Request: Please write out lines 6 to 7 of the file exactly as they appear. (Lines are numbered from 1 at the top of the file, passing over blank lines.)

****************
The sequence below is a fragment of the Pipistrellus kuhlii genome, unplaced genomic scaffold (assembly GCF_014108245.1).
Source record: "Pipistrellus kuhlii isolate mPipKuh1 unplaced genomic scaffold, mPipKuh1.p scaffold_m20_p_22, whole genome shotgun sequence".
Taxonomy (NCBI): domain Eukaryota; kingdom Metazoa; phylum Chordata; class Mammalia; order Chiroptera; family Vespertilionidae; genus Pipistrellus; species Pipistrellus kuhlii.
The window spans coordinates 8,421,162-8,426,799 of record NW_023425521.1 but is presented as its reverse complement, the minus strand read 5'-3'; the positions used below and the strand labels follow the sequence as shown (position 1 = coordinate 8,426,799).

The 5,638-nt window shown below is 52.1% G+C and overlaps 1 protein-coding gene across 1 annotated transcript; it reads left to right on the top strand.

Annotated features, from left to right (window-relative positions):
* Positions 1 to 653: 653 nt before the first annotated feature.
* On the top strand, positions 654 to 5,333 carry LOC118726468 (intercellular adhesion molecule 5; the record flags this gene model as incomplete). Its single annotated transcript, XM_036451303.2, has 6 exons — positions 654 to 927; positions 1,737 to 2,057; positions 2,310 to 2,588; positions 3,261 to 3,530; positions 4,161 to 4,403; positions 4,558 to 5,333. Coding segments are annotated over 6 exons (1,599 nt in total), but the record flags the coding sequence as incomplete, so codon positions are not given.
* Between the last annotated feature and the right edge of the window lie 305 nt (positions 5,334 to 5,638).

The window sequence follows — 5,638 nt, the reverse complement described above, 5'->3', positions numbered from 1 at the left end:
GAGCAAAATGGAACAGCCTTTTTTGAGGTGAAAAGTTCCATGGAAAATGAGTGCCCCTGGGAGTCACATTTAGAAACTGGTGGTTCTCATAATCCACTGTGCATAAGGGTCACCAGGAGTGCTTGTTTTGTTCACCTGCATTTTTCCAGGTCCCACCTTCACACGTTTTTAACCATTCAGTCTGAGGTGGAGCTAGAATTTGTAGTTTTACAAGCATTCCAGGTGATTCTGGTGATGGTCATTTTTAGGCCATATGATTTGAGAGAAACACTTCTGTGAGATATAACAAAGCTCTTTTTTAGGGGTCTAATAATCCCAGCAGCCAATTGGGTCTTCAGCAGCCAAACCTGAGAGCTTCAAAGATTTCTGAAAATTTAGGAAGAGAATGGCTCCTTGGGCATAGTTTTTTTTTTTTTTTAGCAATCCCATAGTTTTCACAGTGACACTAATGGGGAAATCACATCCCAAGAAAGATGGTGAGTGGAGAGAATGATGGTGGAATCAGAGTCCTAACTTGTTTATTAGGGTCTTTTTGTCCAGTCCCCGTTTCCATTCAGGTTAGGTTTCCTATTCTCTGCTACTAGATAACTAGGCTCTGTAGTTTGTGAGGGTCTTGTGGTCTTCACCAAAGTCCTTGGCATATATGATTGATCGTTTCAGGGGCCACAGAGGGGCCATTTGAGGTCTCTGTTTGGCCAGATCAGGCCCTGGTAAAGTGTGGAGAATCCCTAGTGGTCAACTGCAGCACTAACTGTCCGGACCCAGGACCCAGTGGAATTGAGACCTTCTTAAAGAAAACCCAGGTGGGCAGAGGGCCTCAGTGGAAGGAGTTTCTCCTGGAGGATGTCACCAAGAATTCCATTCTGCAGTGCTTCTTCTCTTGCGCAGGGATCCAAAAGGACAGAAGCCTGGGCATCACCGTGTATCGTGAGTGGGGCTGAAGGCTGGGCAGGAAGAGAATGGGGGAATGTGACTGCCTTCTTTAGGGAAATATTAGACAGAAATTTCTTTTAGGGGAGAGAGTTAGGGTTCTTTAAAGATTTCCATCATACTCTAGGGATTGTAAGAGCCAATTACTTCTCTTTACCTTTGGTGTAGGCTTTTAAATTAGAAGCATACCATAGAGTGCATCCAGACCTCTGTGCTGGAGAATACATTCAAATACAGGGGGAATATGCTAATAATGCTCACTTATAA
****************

Annotated features, from left to right (window-relative positions):
* Positions 1 to 653: 653 nt before the first annotated feature.